Although Virgin Voyages are on a mission to disrupt the travel industry with their unique approach to cruise holidays, there are some surprisingly traditional roots within the details. Undoubtedly the most eyebrow raising venue revealed for Scarlet Lady to date, is the Razzle Dazzle restaurant.
A Tribute To War Ships
The design of Razzle Dazzle is based on Dazzle Camouflage used on war ships during the first world war. The image above shows gunboat HMS Kildangan in her glorious zebra stripes.
However it wasn’t just war ships that donned the design. Cunard’s RMS Mauretania also had a repaint when she was ordered to serve as a troop ship
The camouflage acted as an illusion to U-Boats as shown in the illustration below.
Female Impersonators in WW1
Diners in Razzle Dazzle can enjoy entertainment by Scarlet Lady’s resident Drag Queen. Not something we are used to on cruise ships and at first glance may seem a very ‘modern’ approach. However in the war, cross dressing was seen as a coping mechanism to deal with the horror and boredom experienced by troops.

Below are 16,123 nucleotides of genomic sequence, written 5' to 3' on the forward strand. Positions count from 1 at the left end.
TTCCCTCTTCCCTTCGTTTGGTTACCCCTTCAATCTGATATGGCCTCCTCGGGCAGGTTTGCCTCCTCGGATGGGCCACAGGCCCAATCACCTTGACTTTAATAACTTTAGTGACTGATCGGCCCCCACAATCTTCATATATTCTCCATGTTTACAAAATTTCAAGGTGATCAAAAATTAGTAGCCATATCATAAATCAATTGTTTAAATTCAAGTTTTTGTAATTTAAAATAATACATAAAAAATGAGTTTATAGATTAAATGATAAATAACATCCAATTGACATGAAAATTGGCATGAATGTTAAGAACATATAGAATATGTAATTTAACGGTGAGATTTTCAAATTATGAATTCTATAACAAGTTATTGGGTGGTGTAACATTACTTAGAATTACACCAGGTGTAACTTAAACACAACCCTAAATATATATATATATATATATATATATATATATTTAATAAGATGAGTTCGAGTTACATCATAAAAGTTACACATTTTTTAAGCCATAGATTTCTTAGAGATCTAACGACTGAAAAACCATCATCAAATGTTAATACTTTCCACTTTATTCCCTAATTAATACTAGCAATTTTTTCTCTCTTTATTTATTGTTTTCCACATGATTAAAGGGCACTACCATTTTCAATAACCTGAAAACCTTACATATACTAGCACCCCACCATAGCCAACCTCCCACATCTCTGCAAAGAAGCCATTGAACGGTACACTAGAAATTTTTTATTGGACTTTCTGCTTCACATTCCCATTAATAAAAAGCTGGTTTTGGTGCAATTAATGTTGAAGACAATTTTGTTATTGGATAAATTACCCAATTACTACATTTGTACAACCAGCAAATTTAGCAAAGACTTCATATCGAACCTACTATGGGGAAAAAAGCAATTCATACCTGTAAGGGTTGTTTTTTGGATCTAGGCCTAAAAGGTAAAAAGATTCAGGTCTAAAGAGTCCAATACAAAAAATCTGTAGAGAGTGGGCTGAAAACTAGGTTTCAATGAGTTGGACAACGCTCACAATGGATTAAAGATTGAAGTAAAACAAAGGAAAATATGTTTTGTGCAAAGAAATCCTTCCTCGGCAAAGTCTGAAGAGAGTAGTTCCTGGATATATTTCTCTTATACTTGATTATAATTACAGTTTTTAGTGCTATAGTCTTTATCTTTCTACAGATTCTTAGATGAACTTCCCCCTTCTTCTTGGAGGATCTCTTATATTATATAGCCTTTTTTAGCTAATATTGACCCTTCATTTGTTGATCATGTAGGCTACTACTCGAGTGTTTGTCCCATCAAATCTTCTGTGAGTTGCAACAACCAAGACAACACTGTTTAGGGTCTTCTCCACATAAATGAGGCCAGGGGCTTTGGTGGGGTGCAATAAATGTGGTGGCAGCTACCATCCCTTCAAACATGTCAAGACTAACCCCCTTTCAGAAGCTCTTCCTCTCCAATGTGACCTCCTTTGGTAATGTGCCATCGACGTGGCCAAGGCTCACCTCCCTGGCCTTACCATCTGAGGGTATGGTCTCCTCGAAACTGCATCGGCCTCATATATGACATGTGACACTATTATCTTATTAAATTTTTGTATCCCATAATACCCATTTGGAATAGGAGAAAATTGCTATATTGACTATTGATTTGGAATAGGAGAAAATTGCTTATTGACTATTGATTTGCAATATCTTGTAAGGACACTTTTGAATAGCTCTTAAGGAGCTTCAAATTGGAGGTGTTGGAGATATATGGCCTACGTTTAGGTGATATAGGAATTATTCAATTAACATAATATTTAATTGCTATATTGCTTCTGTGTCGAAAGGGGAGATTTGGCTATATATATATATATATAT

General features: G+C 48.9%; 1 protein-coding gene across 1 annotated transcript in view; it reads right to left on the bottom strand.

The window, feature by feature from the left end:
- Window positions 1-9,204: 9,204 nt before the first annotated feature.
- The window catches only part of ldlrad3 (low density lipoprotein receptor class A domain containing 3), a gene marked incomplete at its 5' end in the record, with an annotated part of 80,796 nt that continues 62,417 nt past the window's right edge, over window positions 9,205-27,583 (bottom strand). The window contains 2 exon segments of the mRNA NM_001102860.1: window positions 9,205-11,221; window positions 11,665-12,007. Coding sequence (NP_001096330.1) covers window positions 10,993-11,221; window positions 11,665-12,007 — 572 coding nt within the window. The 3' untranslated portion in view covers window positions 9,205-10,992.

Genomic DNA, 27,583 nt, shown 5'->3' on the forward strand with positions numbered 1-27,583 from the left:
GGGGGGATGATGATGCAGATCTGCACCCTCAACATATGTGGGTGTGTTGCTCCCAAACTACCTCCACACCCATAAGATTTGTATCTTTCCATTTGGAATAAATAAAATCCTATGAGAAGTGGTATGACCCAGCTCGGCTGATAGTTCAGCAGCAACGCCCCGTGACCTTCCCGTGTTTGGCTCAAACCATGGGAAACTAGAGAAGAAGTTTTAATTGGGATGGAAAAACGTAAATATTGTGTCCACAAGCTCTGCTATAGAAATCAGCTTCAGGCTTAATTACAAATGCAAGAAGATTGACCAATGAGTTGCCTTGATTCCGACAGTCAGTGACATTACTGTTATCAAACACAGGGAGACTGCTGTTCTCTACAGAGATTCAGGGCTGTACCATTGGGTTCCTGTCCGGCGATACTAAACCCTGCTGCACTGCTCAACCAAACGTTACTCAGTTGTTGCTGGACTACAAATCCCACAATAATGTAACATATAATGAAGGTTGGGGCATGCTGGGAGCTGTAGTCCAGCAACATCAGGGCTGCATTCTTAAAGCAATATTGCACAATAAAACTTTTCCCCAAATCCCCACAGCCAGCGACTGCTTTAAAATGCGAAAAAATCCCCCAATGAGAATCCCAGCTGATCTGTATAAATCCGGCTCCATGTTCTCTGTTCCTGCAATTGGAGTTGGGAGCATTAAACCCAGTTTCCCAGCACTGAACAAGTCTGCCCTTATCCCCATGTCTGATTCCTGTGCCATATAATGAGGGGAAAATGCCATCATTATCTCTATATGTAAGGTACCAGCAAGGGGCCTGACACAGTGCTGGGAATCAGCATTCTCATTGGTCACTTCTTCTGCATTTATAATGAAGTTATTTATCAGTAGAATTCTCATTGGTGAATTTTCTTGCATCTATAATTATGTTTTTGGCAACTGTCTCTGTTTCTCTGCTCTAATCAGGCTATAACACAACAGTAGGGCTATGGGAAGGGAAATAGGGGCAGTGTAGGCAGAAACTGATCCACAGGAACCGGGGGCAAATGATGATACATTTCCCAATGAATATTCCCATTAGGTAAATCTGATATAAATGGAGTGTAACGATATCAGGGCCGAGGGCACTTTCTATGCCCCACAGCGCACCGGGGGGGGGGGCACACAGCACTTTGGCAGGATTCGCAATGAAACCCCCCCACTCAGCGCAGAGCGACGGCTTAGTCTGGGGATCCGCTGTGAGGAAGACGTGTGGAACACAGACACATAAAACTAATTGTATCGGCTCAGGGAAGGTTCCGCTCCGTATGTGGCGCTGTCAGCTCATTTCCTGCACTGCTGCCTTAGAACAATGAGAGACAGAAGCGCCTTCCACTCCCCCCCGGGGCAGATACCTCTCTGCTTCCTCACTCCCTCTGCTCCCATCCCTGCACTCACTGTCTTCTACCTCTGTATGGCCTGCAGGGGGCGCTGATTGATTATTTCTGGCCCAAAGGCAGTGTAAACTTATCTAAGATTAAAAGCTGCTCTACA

Musicians, singers, and comedians were always on the entertainment bill, but the female impersonator was always a show stopper.
Another first at sea will be Squid Ink. The onboard tattoo parlour will offer Virgin Voyages Sailors the opportunity to keep the memory of their cruise with them forever.
The connection between sailors and tattoos can be traced back to Captain James Cook in the 1700s. After seeing the facial tattoos of Maori tribes, the Captain and his crew decided to get tattoos of their own. It is thought that this is how tattoos were introduced to Europe.
During the second world war California born Norman Collins, nicknamed Sailor Jerry, was the sailors favourite tattoo artist. Enlisting in the US Navy at 19, he had been practicing his skills on drunks at Skid Row. During the war Honolulu, Hawaii, the red-light district was full of sailors and soldiers about to ship off for duty. Before their departure they would queue up in droves to get a tattoo from Jerry.
More details on the design of Virgin Voyages first Lady Ship in my blog post Virgin Voyages – The World On A Plate